UN urges Taliban to release information about missing journalists

The UN is urging the Taliban to publically explain why they detained these reporters, as concerns about restrictions on media & free expression increase.

Members of Taliban forces ride on a pick-up truck mounted with a weapon in Kabul, Afghanistan, October 3, 2021. (photo credit: REUTERS/JORGE SILVA)
Members of Taliban forces ride on a pick-up truck mounted with a weapon in Kabul, Afghanistan, October 3, 2021.
(photo credit: REUTERS/JORGE SILVA)

The United Nation's mission to Afghanistan on Tuesday called on the Taliban administration to release details on the detention of two Afghan journalists who disappeared the previous day.

A Taliban administration spokesman, Bilal Karimi, said it was investigating the men's abduction and denied they had been arrested.

"Mounting concern about restrictions on media & free expression. UN urges Taliban to make public why they detained these...reporters & to respect Afghan's rights," said the UN Assistance Mission to Afghanistan (in a Tweet).

 A Taliban fighter reacts to the photographer at a market in Kabul, Afghanistan, October 15, 2021.  (credit: REUTERS/ZOHRA BENSEMRA) A Taliban fighter reacts to the photographer at a market in Kabul, Afghanistan, October 15, 2021. (credit: REUTERS/ZOHRA BENSEMRA)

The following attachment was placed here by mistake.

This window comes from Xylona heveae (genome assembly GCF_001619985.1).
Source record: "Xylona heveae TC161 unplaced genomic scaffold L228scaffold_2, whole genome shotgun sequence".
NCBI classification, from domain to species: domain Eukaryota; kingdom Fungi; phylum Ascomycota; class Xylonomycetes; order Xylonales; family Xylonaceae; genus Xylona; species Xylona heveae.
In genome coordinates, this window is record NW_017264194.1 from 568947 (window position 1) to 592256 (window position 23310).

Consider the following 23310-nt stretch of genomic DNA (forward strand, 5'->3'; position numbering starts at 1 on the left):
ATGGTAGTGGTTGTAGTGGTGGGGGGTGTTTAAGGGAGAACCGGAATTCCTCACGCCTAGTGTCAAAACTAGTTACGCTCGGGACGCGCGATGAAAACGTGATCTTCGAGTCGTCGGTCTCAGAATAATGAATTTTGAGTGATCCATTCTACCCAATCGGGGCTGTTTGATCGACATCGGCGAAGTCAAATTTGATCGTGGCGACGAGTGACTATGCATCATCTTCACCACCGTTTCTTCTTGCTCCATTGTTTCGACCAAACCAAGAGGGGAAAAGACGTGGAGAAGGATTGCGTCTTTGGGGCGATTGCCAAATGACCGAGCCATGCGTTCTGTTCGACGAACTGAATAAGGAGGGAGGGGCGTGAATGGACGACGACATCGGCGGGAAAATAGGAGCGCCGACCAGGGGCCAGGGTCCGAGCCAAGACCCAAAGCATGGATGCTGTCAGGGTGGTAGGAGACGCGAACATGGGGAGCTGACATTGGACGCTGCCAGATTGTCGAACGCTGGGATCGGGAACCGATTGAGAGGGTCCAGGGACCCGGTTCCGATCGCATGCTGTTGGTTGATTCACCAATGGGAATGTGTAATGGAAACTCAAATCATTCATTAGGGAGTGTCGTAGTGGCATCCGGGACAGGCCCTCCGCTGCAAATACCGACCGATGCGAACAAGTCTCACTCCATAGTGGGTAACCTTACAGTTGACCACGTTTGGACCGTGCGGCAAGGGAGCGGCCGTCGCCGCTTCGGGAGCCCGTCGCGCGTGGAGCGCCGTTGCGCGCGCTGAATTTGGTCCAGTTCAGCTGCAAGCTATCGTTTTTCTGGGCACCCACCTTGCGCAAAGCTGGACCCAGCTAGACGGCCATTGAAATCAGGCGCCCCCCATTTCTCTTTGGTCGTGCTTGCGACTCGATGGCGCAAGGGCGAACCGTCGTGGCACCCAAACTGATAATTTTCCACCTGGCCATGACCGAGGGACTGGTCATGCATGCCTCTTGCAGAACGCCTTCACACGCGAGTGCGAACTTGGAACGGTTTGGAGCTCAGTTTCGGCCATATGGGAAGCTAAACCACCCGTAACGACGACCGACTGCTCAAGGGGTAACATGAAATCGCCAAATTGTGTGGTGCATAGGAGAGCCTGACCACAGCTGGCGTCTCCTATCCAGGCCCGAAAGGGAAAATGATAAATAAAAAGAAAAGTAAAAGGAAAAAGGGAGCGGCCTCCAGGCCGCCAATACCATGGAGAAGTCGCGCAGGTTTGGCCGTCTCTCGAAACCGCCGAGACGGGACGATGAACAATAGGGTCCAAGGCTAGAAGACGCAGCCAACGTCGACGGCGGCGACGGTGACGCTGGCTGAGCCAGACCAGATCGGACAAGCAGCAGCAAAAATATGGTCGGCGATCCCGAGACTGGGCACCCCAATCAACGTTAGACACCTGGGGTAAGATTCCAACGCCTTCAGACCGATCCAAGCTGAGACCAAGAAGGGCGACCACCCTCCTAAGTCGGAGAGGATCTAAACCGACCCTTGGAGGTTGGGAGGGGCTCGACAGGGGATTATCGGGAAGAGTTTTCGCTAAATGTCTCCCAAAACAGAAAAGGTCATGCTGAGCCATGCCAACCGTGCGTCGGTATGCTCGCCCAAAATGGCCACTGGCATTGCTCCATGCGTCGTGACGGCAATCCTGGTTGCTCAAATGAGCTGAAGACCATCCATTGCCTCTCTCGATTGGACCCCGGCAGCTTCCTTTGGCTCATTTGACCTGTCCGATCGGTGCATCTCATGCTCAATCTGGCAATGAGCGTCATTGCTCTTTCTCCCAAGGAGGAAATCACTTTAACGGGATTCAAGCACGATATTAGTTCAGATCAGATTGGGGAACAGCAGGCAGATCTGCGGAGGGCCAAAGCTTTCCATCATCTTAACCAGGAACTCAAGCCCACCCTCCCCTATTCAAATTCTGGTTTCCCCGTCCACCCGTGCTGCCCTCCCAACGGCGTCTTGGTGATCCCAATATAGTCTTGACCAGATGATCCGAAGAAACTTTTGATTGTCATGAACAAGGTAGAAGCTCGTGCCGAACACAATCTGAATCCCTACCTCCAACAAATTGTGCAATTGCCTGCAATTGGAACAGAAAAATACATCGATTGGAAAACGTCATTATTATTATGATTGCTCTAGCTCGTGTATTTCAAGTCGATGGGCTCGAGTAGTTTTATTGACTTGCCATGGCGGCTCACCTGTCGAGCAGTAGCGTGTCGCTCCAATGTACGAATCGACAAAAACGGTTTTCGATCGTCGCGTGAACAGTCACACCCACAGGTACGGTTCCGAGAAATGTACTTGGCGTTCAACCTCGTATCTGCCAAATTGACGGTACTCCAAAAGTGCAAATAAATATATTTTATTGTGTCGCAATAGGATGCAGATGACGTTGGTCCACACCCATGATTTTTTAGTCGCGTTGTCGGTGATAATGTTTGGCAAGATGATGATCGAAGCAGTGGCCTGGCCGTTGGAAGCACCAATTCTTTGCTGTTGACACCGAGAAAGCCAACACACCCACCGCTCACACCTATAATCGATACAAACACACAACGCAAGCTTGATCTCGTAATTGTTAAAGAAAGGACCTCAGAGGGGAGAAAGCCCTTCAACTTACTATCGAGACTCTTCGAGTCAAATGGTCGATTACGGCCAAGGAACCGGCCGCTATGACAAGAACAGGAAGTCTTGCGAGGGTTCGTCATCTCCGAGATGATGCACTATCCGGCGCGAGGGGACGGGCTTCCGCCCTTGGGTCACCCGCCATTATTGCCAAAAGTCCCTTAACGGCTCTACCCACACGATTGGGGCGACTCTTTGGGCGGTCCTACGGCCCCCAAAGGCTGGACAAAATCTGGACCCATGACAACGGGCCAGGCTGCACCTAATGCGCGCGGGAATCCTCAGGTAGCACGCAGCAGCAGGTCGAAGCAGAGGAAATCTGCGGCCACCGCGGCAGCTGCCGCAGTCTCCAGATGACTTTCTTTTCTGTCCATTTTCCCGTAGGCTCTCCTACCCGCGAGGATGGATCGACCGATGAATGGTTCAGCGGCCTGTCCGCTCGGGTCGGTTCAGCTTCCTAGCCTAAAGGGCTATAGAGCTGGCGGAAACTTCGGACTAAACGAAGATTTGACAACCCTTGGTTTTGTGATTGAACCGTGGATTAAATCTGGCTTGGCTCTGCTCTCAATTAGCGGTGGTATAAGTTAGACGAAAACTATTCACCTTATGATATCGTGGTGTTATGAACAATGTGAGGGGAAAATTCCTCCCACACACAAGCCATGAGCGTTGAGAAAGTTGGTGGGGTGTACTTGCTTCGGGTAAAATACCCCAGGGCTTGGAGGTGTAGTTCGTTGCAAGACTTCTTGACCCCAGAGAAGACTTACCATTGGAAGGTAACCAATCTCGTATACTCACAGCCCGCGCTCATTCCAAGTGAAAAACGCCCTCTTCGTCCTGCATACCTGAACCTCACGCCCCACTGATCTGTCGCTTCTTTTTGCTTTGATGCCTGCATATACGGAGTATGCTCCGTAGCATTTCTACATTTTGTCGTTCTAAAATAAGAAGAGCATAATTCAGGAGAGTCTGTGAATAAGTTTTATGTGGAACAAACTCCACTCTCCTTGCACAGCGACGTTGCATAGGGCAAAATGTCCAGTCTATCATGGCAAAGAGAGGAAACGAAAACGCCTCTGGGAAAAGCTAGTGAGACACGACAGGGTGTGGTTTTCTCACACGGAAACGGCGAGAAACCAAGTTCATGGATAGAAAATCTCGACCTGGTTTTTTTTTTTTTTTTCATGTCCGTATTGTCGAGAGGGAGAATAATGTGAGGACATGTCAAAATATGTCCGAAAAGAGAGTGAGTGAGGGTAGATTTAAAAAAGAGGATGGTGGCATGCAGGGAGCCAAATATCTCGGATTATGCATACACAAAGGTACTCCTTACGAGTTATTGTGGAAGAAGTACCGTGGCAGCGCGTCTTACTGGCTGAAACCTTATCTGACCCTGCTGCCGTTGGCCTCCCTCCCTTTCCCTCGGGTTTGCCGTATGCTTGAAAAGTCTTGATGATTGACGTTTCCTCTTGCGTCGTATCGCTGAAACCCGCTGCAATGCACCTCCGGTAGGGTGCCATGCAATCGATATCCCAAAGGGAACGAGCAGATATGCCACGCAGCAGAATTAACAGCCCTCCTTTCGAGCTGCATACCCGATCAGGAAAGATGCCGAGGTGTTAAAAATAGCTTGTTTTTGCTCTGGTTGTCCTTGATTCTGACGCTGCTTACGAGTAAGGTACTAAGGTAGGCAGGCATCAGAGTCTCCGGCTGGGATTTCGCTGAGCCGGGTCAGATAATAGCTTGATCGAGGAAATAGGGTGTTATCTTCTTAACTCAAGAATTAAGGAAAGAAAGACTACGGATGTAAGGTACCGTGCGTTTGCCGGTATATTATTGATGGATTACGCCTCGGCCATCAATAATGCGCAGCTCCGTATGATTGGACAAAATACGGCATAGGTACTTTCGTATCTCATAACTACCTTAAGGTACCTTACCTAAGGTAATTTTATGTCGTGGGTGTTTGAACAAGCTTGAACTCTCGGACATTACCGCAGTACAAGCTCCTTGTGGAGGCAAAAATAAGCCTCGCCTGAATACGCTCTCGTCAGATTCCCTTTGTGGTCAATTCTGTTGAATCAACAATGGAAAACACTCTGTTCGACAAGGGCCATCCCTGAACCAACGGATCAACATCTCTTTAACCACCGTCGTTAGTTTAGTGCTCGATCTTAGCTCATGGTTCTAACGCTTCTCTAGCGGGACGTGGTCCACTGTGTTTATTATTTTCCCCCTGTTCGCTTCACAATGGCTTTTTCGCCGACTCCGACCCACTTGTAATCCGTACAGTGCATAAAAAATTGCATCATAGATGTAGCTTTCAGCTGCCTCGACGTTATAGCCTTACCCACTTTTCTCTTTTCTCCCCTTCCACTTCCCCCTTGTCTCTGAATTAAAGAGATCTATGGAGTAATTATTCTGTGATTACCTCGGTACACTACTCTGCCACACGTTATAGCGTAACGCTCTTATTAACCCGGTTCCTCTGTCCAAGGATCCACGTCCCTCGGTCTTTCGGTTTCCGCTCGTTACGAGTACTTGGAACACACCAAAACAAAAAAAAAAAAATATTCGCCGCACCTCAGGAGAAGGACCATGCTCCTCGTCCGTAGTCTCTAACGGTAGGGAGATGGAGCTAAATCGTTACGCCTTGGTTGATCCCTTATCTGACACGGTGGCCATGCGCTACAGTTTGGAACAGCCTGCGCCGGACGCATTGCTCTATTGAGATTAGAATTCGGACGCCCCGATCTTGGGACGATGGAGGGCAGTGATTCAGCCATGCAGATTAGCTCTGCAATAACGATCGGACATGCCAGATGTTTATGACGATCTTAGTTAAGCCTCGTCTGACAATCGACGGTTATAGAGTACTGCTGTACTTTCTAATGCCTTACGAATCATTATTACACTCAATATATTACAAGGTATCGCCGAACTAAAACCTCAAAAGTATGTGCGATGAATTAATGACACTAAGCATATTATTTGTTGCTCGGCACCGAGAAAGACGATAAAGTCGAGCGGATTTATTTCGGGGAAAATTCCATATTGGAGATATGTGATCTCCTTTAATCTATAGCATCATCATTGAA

Ali Asghari, news manager at local broadcaster Ariana News, said that on Monday afternoon two of its journalists were taken, but the identity of the abductors was not clear.

Fears for the safety of vocal opponents of the Taliban and prominent women have risen since the Islamist group took over the country in August as foreign forces withdrew. Many civil society and women's rights activists fled the country.

Also on Tuesday, the UN's human rights spokesperson gave a briefing in Geneva expressing major concern over the disappearance of six people last month in connection with women's rights protests.

"We are gravely concerned for their well-being and safety," said UN human rights spokesperson Ravina Shamdasan, adding there were other reports of other house searches of activists.

"These reports have also brought into focus what appears to be a pattern of arbitrary arrests and detentions."

Another Taliban administration spokesman Zabihullah Mujahid rejected the UN human rights spokeswoman's assessment, saying it was investigating the situation involving the abducted women.

The Taliban says they have an amnesty for any previous opponents, including Afghan military members, and that they respect women's rights in line with Islamic law and customs, but many human rights advocates and foreign diplomats remain skeptical.